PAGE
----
Solar power and renewable energy are a big part of the California culture. It’s common to see entire blocks, or even neighborhoods using some sort of alternate power sources. The partial reason for this is the high levels of environmental awareness that most Californians seem to be raised with. Most of the encouragement, however, comes from renewable energy credits.
This part of the new Energy Rebate Programs has been a law since 2009, but there are still some parts of the country that are still a bit fuzzy on the whole thing. The idea of it is pretty simple: residential and commercial customers lump sum cash rebates for their use of alternative sources of energy.
These programs are the biggest reason why companies like Canopy Energy are quickly breaking into the mainstream. The devil is in the details, however, and that’s where these rebates can get confusing. The American Recovery and Reinvestment Act of 2009 has eight different allocations under Section 3. So, we’ll focus on the tax incentives for individuals.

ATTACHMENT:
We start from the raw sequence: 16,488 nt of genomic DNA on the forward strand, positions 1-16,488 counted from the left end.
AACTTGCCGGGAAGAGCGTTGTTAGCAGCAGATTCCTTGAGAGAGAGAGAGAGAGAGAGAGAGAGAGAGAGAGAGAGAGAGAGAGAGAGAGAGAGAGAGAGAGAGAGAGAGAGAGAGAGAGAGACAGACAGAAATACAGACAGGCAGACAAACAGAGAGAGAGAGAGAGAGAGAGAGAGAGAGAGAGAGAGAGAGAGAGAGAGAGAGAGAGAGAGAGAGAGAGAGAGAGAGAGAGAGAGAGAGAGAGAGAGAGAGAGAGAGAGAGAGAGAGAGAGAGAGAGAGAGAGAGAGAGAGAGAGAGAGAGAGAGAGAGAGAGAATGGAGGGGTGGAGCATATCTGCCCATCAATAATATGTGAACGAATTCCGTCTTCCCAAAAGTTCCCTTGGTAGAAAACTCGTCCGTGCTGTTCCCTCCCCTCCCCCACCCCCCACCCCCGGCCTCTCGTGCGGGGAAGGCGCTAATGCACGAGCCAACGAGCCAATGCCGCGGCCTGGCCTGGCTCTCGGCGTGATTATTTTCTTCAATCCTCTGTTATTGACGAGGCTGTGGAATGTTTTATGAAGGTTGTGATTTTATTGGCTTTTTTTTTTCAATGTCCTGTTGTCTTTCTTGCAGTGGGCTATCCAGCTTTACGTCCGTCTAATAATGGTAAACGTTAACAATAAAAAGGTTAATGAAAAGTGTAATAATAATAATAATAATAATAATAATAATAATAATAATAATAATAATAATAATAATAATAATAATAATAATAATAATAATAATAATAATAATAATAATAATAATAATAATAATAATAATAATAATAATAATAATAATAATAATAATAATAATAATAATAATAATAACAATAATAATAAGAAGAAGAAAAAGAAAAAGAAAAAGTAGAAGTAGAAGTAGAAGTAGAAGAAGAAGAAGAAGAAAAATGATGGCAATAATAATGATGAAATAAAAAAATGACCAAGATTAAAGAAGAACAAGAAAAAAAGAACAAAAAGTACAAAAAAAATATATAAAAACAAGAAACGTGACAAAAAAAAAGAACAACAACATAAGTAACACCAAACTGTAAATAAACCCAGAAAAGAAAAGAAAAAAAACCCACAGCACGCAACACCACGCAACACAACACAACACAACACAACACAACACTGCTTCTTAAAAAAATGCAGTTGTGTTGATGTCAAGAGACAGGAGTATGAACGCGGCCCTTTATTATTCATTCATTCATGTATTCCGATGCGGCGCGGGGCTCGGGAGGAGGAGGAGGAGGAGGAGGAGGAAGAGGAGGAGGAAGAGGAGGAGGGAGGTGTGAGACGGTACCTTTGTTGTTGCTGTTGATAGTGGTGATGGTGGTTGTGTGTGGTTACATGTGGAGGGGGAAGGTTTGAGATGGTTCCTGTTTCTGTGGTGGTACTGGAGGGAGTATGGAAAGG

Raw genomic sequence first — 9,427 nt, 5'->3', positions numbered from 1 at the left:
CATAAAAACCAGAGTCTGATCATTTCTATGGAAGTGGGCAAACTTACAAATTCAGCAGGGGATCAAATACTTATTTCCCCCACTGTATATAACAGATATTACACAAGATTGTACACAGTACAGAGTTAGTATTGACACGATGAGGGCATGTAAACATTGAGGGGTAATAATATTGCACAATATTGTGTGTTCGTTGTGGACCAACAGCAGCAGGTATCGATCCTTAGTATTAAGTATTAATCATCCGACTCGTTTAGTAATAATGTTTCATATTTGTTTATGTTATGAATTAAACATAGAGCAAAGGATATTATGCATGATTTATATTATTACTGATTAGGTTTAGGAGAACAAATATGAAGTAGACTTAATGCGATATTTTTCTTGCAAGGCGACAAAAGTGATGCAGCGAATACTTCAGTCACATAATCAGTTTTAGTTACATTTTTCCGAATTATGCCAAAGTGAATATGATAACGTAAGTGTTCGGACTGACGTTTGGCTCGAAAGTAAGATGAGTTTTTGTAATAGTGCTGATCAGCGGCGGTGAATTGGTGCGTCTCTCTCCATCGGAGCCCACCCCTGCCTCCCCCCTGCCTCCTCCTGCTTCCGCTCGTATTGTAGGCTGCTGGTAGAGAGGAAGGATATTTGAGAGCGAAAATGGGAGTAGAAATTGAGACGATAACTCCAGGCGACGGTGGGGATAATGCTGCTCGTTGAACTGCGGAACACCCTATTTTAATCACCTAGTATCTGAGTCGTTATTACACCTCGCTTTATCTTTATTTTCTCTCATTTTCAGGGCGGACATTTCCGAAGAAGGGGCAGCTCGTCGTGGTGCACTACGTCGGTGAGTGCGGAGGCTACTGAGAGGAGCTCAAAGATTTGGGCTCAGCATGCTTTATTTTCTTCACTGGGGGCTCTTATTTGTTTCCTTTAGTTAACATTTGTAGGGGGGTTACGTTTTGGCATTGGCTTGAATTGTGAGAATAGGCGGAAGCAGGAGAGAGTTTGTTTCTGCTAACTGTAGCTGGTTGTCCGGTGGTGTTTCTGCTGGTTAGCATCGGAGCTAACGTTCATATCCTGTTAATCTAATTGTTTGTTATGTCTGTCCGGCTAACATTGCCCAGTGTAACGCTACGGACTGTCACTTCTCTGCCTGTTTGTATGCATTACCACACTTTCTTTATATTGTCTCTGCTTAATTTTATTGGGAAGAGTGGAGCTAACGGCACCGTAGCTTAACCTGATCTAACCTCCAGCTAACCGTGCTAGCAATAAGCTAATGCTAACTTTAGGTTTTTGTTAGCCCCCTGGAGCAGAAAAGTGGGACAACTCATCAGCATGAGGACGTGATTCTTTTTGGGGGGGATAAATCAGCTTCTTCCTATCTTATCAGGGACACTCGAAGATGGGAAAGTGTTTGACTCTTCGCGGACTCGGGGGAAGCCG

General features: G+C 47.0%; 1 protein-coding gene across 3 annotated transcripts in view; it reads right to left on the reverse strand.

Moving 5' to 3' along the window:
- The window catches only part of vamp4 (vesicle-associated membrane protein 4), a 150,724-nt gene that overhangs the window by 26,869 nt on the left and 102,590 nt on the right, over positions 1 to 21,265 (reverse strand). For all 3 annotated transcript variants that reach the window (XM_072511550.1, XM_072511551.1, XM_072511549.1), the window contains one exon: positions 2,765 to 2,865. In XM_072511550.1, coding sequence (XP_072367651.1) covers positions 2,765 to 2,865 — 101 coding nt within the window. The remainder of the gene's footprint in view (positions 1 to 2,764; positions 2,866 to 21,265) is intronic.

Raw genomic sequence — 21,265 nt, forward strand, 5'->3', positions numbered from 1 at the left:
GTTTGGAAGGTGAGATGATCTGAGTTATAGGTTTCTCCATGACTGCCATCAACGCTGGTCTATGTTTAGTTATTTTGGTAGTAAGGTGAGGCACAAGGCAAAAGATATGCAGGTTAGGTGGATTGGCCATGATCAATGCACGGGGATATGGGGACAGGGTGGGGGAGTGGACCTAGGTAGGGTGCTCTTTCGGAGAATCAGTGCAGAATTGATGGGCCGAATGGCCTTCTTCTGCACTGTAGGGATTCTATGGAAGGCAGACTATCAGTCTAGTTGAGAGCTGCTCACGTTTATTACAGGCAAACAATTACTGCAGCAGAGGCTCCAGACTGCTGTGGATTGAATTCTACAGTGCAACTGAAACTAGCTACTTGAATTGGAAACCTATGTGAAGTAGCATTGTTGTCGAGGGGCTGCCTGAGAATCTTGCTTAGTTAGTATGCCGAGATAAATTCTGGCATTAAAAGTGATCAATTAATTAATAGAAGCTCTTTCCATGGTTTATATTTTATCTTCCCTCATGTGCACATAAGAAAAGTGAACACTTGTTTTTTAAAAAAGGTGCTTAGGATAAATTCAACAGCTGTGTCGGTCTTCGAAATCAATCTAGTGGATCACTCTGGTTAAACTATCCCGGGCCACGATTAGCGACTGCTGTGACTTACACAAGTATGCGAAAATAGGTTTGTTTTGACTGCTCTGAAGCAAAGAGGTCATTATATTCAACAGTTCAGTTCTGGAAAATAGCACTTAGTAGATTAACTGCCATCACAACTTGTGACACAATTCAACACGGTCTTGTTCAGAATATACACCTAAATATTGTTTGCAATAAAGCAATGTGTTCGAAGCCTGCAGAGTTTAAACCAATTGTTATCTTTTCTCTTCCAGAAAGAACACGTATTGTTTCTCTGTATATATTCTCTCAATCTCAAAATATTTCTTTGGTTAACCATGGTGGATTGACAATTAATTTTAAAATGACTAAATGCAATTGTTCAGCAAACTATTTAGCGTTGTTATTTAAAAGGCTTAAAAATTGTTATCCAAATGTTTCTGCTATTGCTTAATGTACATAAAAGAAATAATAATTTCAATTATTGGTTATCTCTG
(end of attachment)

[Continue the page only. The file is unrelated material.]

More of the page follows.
The total allocation for this part of the program – at least in 2009 – was $237 billion. The government divided that money into several sections, and set $4.3 billion aside for home energy credits. These credits allowed homeowners to recoup 30% of the cost up to $1500 in getting their homes to become more energy efficient.
The Point of Renewal
This, of course, is completely different from the Renewable Energy Certificate, which are non-tangible trading commodities. These certificates serve as proof that one megawatt-hour of electricity was generated from an eligible renewable energy source.
Companies can trade, sell, and barter these certificates; either way, the company needs to produce electricity from renewable sources first. The good thing about this program is that it incentivizes the use of alternative power sources instead of penalizing people for not reducing their carbon emissions. This way, people will actually want to reduce their energy consumption, rather than hide their bills from the government.